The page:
تعهد سازمانی حلقه مفقود شده بین رفتار رهبری و عملکرد سازمانی؟
|کد مقاله||سال انتشار||مقاله انگلیسی||ترجمه فارسی||تعداد کلمات|
|3909||2008||11 صفحه PDF||سفارش دهید||6250 کلمه|
Publisher : Elsevier - Science Direct (الزویر - ساینس دایرکت)
Journal : Scandinavian Journal of Management, Volume 24, Issue 4, December 2008, Pages 364–374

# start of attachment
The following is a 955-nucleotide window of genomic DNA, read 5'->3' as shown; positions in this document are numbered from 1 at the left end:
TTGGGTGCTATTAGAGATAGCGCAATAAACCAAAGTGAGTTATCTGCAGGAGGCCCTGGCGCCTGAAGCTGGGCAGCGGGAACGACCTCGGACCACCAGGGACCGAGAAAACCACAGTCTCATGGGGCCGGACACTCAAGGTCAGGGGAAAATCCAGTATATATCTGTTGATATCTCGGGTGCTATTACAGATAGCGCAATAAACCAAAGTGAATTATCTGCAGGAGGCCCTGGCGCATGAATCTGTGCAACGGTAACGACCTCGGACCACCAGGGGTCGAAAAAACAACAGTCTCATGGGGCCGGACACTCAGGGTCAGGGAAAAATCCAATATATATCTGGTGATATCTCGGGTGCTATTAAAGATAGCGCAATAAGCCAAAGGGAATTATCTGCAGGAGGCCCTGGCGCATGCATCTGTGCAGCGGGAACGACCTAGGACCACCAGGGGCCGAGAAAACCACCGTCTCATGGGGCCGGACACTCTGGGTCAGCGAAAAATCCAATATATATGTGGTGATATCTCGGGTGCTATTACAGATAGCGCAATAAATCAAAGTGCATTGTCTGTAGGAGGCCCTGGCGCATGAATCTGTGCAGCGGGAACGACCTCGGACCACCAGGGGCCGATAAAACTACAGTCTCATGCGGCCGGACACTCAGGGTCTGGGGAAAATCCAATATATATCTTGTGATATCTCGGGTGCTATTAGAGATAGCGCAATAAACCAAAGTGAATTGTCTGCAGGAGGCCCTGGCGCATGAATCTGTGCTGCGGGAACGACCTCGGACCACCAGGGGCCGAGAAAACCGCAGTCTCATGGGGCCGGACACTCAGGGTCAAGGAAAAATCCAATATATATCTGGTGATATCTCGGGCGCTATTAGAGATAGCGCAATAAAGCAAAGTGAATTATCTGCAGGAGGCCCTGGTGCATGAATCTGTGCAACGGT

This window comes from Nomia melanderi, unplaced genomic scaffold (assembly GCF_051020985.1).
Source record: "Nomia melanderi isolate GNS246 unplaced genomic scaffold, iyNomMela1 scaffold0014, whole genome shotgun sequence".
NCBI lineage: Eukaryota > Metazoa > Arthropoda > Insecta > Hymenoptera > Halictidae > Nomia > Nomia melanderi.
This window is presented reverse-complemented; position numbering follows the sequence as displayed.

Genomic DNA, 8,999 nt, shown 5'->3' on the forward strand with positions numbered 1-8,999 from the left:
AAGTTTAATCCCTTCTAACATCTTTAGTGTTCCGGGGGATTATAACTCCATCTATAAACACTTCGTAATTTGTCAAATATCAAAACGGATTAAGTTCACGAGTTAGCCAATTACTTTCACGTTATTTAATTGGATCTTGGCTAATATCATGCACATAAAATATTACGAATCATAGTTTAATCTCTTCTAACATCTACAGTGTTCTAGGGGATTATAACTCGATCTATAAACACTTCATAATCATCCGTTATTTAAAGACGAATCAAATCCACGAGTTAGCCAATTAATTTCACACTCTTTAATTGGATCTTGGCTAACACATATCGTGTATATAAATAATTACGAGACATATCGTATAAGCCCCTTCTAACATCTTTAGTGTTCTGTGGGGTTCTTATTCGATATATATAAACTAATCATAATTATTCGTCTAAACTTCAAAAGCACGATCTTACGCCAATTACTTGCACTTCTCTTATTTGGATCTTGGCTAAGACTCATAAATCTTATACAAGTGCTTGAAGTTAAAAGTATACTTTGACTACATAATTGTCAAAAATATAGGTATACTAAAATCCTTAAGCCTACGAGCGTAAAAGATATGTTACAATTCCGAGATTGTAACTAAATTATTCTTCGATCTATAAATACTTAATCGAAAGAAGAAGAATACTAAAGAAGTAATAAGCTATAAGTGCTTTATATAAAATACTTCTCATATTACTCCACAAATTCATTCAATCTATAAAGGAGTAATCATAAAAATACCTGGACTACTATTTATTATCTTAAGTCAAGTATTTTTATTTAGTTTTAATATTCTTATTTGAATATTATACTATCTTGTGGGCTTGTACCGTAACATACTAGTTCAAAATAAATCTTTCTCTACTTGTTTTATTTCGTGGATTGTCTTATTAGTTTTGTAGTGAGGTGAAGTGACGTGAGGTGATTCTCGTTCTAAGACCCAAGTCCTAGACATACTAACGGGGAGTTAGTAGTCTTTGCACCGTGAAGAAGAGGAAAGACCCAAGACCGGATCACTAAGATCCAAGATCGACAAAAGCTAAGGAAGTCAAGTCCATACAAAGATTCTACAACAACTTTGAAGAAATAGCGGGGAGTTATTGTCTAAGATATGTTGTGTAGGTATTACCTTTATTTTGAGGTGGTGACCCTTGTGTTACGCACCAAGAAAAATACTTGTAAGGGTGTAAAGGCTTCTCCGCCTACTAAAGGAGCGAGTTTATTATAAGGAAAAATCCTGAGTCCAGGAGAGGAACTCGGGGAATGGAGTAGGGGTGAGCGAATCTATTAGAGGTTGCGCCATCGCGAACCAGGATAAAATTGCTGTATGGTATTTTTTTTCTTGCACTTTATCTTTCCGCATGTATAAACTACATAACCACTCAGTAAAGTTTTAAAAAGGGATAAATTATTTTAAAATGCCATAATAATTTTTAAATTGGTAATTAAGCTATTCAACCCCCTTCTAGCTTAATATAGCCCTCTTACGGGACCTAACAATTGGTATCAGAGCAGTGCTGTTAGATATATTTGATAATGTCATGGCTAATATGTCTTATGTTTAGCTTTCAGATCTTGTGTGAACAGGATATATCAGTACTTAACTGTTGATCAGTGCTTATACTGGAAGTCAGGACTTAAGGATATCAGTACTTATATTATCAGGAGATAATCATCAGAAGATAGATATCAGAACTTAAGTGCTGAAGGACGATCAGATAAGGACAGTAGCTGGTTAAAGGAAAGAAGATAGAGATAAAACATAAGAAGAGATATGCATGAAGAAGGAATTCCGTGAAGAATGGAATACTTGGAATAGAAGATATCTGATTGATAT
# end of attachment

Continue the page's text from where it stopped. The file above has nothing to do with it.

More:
This paper investigates the effect of executive leadership behaviors on the organizational commitment (OC) of subordinate managers and the influence of the latter on measures of company performance. Based on pertinent research and the main leadership dimensions identified in the GLOBE project, we formulate hypotheses concerning the relationship between perceived leadership behaviors and subordinates’ OC, as well as the assumption that this organizational commitment is beneficial to performance ratings on a corporate level. Data stem from a sample of 78 companies from the Germanic cultural area. Our results suggest that desirable leadership behavior is positively related to subordinates’ OC, and that OC contributes to company performance, even when analyzed in conjunction with crucial contextual variables.